I’m attracted to artworks damaged in the making process.
When trying to figure out why, I’ve focused on the word damage.
In looking at this on the left – a damaged eco collograph of some elm leaves – it came to me that I was attracted to the negative spaces created by the damage.
Negative space was a whole new focus. Here’s a few things I discovered when I took a walk into negative space.
The image on the right is of a white vase; it’s competing for dominance with the negative spaces either side of it, which look like silhouetted human profiles.
They confront one another in silence. The negative spaces in my artwork seem to be having an animated discussion. I wonder what they’re quarreling about? I think it might be about politics, women’s rights or climate change!
“Space is substance. Cézanne painted and modelled space. Giacometti sculpted by “taking the fat off space”. Mallarmé conceived poems with absences as well as words. Ralph Richardson asserted that acting lay in pauses… Isaac Stern described music as “that little bit between each note – silences which give the form”… The Japanese have a word (ma) for this interval which gives shape to the whole. In the West we have neither word nor term. A serious omission.” Alan Fletcher: The Art of Looking Sideways
I was drawn to Isaac Stern’s definition of space in terms of music, “that little bit between each note – silences which give the form.” In music, space becomes silence. I was reminded of John Cage’s composition 4’33”. Watch the above You Tube vid. And then the equally fascinating video of the responses of the public at that performance.
And then on my walk I encountered Noble Silence, attributed to Buddha in reference to the 14 unanswerable questions (or 10 or 16). Noble Silence is a technique used by Buddhists, monks and nuns. Simplistically put, not speaking every word that comes to mind is a way of avoiding causing harm. (I certainly need to take heed of that piece of advice).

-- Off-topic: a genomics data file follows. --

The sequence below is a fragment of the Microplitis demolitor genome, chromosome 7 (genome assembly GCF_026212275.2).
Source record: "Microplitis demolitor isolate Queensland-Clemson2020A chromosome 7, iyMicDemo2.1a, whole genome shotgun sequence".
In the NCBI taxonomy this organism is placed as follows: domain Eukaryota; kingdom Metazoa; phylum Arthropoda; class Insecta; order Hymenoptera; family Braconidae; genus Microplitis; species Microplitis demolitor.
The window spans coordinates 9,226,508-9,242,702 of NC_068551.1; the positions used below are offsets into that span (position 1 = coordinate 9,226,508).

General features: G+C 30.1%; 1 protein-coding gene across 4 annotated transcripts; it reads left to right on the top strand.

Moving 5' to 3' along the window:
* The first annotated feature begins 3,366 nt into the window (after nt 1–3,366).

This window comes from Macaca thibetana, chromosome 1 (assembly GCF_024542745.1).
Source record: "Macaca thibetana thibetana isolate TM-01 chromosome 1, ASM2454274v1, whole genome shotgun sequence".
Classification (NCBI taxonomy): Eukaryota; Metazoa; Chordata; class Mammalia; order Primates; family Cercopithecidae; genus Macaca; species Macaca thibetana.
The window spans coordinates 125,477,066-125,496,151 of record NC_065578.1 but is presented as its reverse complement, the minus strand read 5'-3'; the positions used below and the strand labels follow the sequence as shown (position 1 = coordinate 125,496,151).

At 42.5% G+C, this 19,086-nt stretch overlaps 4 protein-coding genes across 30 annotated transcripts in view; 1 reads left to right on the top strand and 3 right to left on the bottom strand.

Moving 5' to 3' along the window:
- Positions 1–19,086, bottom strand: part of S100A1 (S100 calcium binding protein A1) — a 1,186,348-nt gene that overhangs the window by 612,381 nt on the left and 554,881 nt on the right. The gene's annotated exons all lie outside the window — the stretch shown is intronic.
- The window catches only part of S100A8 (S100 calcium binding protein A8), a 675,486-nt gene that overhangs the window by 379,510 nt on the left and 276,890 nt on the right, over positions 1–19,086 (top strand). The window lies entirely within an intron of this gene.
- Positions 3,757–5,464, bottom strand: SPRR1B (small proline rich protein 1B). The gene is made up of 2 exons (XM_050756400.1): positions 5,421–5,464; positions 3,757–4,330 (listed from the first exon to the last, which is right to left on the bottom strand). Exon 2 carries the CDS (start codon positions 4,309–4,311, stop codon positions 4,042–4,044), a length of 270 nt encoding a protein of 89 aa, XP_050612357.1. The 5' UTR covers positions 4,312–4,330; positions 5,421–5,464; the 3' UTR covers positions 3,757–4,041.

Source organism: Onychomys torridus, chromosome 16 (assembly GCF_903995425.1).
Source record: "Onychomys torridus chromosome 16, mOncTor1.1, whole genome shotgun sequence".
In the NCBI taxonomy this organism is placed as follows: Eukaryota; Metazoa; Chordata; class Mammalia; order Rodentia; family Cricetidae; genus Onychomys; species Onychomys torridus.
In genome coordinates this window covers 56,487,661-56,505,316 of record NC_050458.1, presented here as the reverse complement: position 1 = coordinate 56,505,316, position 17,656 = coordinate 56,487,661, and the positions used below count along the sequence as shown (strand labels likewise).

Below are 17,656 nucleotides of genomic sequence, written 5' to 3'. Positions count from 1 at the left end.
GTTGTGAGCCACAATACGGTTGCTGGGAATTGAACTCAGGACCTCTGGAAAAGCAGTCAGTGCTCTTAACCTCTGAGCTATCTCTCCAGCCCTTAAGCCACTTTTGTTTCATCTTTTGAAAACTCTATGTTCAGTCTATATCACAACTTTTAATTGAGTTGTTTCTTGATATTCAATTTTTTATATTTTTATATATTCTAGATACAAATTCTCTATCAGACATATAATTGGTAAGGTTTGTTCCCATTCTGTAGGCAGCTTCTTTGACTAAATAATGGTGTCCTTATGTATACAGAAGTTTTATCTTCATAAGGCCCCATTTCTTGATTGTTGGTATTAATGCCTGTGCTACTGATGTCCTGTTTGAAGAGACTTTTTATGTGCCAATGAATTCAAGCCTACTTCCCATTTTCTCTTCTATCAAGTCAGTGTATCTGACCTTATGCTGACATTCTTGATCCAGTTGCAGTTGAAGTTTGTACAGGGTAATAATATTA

Silence also quiets the mind, allowing a space to open for contemplation, prayer, nothingness. I was reminded of Hesychasm – contemplative prayer.
I’ve written about Hesychasm in Chinese Poem and in The Light of Tabor. Hesychasm is based on what Jesus purportedly instructed about prayer in the Gospel of Matthew: ” … when you pray, go to your room, shut the door, and pray to your Father who is present in that secret place. Your Father who sees what you do in secret will reward you.”
Go to your room. It’s not just about going to a physical space; it’s about retiring inwardly; cutting out the world; cutting out one’s own noise to make a space for engagement with God. For me, it’s about getting into listening mode (as opposed to demanding mode). This is negative space created deliberately for a specific purpose. A positive negative?
I had quite a long walk in negative space. At one crossroads one sign read Ezekiel and the other Nag Hammadi. I’ve been reading the Nag Hammadi manuscripts for a while. These are codices discovered in December in a jar 11km from Nag Hammadi. The story of how they were found, what happened with them – some pages burnt, some otherwise destroyed, the whole lot split up and dispersed, a blood feud, a lost 13th codex (not, actually) – I’m surprised there hasn’t been a new Indian Jones movie made from all this drama. For me, this crossroads is about the bits that were lost from these codices, just as there are bits lost from my damaged eco collographs. Again, negative spaces.
If it is possible, Ezekiel is even more dramatic and anybody who’s read Von Daniken (Chariots of the Gods) will know he speculates that the visions of Ezekiel describe space ships and visitations from aliens. Check out Ezekiel 1 for descriptions of apparitions of four-faced winged creatures filled with burning coals that light up as the creatures move about; that the creatures have wheels under them, each being a wheel within a wheel, the rims of which are full of eyes; and that it is the spirit of the creatures which moves the wheels. This is outer space.
And if you think space is just an empty void in which things happen, what about the phenomena of bending, rippling and expanding space?
Of course, this is another one for my Herbiarum Vocabularum. I’m in the process of writing a blog about elm, which is not exactly a herb, but it does have healing properties and figures in folklore and mythology.